Alzheimer Scotland comment on the case of Jeanette Maitland, whose husband received 106 carers over one year

May 18, 2012 | By | Reply More

No one should have to go through the experience that Jeanette Maitland and her late husband faced. Unjustifiably frequent changes of support and care staff are simply not acceptable in any circumstance, particularly where dementia is concerned, and we must learn some very quick lessons from this terrible situation.

 

There are around 84,000 people living with dementia in Scotland.  This number is expected to double within a generation.  On average there are 238 people with dementia living in each council ward; plus the family, carers and friends of each person living with the illness.

 

Dementia is an illness which is not a normal part of growing old.  One in three people will die with dementia.  There is no cure and there are only four drugs available to treat this illness, none of which can stop its progression. Dementia is a terminal condition in which the majority of the interventions that help treat the disease and hold people’s lives together is delivered or commissioned by local authorities.  Dementia is much more than a social care need: it is a complex illness with a challenging disease process which requires the support of stakeholders from public, private and voluntary sector providers of social care, health and housing across every community inScotland.

 

Human intervention is the main way we can tackle and treat dementia.  This can only be provided by skilled staff who understand the complex nature of the illness and who can provide interventions that deal with symptoms and support people and their families to live well with dementia.

 

We ask local authorities to:

  • protect dementia-specific carer support services
  • protect dementia-specific home care and care at home
  • protect small scale dementia-specific day services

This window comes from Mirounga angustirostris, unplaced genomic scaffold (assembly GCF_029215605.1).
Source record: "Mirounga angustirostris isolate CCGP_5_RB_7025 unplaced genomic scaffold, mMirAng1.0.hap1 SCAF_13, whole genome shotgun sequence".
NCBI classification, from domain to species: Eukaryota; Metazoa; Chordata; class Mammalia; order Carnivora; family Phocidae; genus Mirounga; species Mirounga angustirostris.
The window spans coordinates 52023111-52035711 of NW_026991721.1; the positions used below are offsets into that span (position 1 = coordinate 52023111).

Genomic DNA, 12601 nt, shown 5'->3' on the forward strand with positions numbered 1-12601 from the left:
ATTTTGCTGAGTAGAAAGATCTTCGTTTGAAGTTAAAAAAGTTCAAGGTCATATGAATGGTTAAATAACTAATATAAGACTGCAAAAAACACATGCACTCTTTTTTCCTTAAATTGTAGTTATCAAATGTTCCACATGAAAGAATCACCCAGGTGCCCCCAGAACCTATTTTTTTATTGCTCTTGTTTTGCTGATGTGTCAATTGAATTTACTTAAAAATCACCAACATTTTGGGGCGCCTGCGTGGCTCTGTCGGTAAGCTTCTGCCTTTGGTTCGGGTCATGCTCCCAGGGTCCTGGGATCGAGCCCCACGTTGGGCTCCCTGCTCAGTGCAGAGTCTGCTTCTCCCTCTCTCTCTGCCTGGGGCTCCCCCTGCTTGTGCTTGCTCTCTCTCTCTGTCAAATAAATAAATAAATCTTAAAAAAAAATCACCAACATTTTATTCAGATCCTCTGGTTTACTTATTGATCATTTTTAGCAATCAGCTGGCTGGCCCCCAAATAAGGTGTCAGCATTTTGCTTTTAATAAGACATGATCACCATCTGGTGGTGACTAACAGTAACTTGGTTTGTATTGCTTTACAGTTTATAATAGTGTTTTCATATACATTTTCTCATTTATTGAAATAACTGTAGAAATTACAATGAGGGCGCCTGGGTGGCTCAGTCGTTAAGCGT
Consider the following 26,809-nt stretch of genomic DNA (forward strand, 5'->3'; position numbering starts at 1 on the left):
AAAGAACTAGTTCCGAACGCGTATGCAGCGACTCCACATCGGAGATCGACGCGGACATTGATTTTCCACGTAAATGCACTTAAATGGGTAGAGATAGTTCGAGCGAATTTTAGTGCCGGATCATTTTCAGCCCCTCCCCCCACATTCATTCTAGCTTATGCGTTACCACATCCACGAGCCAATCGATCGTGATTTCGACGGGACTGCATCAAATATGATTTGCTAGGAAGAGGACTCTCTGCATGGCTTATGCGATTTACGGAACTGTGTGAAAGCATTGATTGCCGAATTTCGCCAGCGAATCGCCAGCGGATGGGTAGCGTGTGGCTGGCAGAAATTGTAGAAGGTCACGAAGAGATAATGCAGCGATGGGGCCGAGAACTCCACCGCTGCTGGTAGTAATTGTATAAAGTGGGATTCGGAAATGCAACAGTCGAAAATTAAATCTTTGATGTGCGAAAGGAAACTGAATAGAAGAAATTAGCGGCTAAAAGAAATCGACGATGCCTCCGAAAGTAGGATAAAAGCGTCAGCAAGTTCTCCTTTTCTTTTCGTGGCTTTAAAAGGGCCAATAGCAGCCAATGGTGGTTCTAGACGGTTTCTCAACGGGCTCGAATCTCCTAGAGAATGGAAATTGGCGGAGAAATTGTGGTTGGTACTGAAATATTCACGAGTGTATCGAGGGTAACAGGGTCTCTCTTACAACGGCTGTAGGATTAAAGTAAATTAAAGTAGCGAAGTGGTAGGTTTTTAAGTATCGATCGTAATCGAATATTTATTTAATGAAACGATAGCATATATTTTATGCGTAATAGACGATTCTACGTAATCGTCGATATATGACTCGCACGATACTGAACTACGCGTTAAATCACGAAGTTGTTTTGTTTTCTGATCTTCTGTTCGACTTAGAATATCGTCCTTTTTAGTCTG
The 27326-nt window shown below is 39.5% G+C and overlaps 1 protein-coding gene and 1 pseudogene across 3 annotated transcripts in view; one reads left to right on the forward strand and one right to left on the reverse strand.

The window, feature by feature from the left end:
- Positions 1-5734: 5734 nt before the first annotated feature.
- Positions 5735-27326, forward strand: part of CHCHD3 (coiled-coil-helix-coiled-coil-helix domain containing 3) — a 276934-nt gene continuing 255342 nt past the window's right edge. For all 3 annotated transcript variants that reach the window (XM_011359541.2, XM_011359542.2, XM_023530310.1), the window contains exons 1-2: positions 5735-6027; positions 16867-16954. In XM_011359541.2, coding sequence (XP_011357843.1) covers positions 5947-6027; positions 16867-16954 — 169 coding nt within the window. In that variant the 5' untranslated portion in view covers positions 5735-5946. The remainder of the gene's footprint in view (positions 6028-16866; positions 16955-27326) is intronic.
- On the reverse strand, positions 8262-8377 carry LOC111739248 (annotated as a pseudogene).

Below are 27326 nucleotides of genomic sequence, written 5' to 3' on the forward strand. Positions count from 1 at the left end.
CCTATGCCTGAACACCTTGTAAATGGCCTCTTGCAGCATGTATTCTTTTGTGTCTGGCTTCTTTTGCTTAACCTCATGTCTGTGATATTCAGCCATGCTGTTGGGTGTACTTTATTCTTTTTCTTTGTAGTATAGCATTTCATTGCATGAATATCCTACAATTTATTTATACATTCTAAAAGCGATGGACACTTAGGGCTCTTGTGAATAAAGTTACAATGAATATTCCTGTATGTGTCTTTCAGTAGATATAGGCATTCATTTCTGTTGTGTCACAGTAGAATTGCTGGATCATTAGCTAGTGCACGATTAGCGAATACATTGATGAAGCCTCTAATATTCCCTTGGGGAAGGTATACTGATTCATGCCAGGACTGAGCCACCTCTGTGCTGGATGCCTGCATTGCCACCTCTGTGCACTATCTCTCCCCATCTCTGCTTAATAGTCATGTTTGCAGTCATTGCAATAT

• support investment in alternatives to residential care services
  • support investment in high quality small scale residential care services
  • ensure people with dementia have access to self-directed support and equitable individual budgets
  • not retender any  support unless agreed by the person or their carer
  • develop a local dementia investment strategy in order to prepare for the increased growth
  • involve people with dementia and their carers in the development of local plans
  • support the implementation of the National Dementia Strategy
  • support the implementation of one year’s post-diagnostic support for every person diagnosed and their family.

 

Scotland is at the forefront of public policy in dementia.  In 2009, the Scottish Government made dementia a national priority, and we have an excellent National Dementia Strategy. But we are at a crossroads in dementia care.  If we take the wrong route it will have disastrous consequences for the growing number of people with dementia, for their families, and for Scotland.

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Category: Alzheimer's Care, Care At Home, Care News, Carers, Domiciliary Care, Home Care, Scottish Care, Social Care

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